So I baked a cake, poked it, poured raspberry Jell-O over top and put it in the refrigerator to set.  I used Cool Whip instead of Dream Whip for the frosting.  Then I cut a slice and took a bite.

Poke the cake with a fork, like so, then pour the liquid Jell-O over top.  It’s a little like making a Tres Leches cake.

You know what? It tasted fake.  Fake cake; fake raspberry, fake whipped cream.  But the fake versions of all those foods…are really tasty.  I love box cakes.  I love Cool Whip.  This is the most delicious combination of fake flavors one can imagine.

Simple as hell to make, Poke Cake is trashy, tasty food.  Bring it to your next potluck.

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And this being my last Jell-O post, it’s time to ask What Have We Learned?  I learned that Jell-O can be turned in a shocking variety of foods — most of them bad.  Browse back through these posts: we went from ice cream to meat molds to cake.  It’s sincerely impressive.

What have you learned?

The Joys of Jell-O: Vegetable Trio

Described as a “Dazzling, delicious rainbow of fresh vegetables at you dinner table,” the Vegetable Trio come from The Joys of Jell-O Gelatin Dessert, published in 1962.  This little cookbook was in circulation at the height of Jell-O’s commercial success and it’s filled with all kinds of “dazzling” vegetable salads.

Yes, those are shrimps.

Apparently, when my mother was young, my grandmother made a lime Jell-O, carrot, and cabbage mold every Thanksgiving.  My grandma was the only one that ate it, so no one could figure out why she made it every single year.  I think my grandmother was under the same strange hypnotist’s spell that Jell-O somehow manged to cast over all mid-20th century housewives.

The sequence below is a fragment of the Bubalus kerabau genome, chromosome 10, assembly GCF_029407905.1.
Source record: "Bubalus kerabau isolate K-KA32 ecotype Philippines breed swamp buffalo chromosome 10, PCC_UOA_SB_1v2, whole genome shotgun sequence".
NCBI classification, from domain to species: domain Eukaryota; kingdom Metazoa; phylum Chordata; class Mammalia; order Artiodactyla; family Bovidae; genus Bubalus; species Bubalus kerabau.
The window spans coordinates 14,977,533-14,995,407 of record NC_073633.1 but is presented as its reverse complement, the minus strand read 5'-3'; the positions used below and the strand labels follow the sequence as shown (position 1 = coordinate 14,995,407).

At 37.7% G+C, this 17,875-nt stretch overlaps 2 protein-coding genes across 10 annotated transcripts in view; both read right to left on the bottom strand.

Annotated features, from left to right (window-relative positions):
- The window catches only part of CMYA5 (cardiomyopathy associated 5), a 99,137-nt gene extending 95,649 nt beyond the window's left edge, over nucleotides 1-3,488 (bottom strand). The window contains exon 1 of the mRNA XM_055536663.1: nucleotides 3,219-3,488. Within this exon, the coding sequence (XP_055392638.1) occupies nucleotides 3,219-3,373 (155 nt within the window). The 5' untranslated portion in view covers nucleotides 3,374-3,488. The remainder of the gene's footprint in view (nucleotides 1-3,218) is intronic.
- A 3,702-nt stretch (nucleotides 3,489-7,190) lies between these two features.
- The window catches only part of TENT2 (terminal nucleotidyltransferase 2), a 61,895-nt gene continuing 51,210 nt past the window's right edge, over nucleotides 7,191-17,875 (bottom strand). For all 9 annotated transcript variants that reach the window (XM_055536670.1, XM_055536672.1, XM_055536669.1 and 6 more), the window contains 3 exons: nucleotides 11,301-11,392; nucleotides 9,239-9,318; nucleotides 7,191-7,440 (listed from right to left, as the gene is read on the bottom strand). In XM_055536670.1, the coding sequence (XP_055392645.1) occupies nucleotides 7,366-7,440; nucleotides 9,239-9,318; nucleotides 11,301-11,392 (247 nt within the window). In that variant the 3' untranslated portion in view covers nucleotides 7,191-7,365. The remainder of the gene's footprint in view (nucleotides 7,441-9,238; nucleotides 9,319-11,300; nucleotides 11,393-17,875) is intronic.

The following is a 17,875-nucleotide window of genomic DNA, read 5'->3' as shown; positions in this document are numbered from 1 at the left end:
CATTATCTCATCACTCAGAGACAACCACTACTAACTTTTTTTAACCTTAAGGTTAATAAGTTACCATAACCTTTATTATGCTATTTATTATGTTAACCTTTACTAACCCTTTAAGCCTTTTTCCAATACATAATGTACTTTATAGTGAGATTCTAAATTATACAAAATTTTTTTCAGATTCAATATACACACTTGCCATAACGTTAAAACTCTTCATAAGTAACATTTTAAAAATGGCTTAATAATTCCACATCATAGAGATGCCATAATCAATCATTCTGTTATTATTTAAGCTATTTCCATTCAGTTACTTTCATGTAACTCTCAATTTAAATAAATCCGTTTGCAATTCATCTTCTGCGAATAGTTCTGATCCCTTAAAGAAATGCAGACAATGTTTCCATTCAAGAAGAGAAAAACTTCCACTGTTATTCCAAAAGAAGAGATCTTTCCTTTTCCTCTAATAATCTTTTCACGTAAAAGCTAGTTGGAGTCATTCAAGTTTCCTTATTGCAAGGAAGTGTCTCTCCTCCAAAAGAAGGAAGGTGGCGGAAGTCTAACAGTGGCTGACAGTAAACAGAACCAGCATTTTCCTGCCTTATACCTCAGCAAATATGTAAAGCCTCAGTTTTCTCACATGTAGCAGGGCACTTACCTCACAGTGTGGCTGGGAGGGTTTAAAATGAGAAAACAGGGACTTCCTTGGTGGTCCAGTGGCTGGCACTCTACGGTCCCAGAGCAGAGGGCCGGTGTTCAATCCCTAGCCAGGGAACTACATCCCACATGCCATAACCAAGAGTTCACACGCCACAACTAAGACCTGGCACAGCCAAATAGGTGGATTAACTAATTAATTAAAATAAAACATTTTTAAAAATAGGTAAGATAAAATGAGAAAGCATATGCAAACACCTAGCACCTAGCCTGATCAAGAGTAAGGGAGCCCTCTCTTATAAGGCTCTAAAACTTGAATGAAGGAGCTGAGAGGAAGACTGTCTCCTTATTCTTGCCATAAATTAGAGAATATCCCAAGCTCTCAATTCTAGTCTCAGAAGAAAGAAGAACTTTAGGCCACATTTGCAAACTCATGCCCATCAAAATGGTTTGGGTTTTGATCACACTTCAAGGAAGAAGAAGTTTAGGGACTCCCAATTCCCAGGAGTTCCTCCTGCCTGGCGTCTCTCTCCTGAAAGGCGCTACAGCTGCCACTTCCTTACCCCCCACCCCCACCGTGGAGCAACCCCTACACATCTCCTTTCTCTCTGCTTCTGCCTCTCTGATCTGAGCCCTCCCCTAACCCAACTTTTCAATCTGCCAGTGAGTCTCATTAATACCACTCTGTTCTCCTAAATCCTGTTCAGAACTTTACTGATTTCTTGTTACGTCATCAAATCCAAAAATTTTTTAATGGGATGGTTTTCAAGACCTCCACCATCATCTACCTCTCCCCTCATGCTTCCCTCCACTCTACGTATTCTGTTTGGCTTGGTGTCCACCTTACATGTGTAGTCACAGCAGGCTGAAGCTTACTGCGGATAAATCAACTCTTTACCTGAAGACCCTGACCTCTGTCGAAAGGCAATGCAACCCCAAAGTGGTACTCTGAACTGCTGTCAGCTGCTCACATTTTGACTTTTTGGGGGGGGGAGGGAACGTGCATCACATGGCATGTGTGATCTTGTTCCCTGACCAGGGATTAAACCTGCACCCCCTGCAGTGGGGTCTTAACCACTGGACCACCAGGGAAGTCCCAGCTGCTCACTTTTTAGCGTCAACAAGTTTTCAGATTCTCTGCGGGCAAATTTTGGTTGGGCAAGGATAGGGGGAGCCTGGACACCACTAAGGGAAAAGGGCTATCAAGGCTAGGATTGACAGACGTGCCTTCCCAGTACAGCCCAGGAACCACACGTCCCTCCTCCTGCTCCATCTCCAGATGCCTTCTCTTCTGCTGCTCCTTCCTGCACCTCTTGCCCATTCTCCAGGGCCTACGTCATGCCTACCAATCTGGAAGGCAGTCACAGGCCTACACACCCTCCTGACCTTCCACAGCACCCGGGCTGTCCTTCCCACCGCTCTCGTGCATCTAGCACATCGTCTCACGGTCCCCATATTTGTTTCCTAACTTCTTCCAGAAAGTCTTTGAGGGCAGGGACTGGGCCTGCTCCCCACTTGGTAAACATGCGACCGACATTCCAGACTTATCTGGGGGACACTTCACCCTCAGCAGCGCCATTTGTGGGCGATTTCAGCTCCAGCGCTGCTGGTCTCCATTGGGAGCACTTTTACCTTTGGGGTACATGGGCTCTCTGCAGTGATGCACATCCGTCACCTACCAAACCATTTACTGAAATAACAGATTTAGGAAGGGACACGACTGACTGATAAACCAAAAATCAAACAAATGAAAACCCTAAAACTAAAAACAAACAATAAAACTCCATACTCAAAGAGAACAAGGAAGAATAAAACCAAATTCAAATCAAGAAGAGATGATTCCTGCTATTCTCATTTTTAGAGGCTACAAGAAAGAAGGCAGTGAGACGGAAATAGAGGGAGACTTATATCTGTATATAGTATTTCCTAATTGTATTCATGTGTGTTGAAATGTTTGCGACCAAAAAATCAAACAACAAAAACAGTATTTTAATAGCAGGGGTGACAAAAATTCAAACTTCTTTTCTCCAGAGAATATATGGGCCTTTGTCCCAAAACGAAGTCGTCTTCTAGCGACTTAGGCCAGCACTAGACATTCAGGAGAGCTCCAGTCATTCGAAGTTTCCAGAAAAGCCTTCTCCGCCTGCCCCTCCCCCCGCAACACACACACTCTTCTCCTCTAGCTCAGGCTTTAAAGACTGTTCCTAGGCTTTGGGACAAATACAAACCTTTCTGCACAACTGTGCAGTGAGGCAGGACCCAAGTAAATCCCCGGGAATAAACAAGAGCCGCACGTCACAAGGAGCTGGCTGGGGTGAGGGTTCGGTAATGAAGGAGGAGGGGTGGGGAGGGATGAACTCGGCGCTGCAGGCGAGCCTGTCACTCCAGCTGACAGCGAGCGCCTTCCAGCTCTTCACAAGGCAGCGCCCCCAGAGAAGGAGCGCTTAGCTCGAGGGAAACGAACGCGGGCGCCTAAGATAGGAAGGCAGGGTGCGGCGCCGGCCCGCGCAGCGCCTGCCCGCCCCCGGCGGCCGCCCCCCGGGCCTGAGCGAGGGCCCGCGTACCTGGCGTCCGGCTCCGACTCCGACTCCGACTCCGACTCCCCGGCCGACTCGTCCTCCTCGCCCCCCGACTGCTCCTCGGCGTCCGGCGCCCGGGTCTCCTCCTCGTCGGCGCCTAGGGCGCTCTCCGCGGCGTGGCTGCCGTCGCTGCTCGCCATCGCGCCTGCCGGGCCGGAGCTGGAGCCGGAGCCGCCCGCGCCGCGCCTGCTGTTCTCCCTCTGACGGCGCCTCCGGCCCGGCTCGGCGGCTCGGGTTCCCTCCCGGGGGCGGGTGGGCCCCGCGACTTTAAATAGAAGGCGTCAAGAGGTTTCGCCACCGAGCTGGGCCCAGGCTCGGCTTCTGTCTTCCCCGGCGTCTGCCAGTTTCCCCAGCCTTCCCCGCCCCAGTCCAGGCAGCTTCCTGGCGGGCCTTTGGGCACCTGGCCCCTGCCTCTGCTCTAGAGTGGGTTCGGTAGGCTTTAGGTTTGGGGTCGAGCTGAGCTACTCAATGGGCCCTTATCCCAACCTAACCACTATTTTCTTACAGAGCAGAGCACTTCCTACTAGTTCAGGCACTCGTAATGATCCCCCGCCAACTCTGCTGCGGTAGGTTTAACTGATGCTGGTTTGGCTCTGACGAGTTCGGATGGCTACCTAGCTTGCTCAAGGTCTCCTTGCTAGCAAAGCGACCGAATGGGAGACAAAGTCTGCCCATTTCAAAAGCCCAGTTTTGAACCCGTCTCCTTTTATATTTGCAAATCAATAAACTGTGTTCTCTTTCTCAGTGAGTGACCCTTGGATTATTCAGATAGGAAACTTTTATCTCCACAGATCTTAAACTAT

Today, we take my grandmother’s recipe up a notch with the Vegetable Trio: lemon Jell-o, carrots, cabbage, and spinach in three glorious layers.

There’s something very satisfying about layering Jell-O: you get to watch chemistry in action and get a very pretty result.  Lovely to look at–but how did the Trio taste?  About how you’d imagine raw vegetables in lemon Jell-O would taste.  In fact, we were all puzzled by the result of this recipe: “I don’t understand how they wanted this to taste?” “Was this the intent of the recipe?” “Raw vegetables in Jell-O is really unappealing.”